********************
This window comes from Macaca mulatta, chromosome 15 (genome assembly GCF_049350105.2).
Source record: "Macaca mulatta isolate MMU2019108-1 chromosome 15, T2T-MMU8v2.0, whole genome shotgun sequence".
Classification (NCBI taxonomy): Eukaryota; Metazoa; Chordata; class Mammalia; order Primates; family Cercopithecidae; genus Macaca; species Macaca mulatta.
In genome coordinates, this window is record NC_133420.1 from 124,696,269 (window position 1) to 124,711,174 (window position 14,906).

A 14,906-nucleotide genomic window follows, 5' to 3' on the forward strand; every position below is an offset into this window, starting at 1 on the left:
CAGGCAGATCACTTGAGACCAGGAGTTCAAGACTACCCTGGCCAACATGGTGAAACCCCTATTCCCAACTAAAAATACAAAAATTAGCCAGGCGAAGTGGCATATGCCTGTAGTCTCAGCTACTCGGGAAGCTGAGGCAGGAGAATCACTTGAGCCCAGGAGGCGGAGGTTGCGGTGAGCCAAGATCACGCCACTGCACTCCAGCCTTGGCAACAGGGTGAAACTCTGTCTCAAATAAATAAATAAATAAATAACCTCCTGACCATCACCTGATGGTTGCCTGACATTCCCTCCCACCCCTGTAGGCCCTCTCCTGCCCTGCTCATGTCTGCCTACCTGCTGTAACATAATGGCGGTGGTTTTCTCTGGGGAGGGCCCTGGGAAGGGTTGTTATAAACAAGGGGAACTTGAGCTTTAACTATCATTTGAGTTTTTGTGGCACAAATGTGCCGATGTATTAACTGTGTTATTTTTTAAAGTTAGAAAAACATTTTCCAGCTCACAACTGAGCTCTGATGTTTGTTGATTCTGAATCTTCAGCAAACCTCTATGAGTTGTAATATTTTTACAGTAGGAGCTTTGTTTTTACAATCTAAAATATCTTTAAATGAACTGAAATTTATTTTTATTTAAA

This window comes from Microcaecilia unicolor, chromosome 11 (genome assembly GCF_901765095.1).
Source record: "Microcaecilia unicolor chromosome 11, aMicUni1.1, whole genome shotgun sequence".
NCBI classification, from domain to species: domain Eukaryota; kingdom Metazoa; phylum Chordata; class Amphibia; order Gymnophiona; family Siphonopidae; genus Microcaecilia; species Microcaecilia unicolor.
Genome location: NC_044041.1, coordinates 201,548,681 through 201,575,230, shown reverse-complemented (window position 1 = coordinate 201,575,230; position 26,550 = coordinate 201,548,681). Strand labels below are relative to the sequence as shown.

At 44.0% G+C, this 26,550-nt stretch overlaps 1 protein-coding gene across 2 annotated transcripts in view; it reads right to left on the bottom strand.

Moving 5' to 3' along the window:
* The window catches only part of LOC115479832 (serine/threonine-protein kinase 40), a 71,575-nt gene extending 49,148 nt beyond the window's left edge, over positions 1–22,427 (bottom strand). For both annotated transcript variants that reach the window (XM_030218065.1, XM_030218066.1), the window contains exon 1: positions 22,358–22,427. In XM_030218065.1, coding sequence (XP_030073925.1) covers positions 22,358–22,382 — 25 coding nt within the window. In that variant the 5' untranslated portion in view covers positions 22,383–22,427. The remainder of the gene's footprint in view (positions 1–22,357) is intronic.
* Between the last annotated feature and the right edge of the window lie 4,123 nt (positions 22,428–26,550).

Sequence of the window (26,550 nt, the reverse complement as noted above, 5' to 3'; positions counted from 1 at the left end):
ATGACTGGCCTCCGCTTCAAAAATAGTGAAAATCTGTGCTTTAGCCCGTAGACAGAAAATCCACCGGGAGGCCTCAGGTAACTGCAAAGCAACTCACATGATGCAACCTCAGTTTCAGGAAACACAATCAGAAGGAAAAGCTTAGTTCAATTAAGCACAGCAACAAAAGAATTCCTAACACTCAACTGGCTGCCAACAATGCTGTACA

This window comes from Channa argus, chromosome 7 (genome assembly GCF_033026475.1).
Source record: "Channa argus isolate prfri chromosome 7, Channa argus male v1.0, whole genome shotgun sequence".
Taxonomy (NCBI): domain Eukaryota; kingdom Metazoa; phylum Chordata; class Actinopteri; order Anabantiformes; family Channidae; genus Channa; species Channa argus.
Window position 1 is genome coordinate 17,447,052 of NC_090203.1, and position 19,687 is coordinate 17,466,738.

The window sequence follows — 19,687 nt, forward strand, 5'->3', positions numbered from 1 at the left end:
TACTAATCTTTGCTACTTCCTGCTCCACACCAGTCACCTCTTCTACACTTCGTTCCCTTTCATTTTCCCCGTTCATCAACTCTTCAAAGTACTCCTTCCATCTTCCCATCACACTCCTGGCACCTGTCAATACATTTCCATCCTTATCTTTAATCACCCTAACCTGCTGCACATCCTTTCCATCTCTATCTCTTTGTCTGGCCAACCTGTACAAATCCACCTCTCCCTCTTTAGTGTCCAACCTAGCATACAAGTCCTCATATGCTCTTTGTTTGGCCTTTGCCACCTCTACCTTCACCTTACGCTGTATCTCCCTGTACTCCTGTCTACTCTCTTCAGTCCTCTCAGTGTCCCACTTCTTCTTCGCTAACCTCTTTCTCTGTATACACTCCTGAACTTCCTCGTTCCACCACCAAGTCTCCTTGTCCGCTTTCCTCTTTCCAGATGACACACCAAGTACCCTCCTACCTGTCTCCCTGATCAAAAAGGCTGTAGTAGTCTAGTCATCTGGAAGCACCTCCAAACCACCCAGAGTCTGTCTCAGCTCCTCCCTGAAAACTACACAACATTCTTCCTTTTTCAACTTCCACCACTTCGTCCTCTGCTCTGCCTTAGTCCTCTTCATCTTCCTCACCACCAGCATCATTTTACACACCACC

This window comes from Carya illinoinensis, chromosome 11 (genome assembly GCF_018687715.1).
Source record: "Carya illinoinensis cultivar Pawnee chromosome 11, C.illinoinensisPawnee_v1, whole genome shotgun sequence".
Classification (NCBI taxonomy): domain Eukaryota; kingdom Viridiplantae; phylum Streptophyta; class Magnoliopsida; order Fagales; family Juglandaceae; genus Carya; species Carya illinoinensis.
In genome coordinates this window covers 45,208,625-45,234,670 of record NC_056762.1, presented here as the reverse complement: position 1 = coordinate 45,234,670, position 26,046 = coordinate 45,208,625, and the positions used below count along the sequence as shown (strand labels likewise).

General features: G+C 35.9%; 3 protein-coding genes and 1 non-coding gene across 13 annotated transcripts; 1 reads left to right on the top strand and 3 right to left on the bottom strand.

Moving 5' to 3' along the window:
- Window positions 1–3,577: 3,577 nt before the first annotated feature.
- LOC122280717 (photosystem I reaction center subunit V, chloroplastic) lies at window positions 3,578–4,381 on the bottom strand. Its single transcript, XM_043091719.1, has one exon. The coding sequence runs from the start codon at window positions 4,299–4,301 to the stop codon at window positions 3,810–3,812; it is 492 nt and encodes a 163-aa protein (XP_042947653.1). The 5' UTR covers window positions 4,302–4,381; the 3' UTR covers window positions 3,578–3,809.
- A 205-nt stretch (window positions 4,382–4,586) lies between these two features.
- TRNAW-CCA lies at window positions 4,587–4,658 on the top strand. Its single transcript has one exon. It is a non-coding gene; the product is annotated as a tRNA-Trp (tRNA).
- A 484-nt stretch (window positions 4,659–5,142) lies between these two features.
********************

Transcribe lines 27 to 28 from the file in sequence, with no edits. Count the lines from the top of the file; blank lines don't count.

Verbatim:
General features: G+C 35.9%; 3 protein-coding genes and 1 non-coding gene across 13 annotated transcripts; 1 reads left to right on the top strand and 3 right to left on the bottom strand.

Moving 5' to 3' along the window: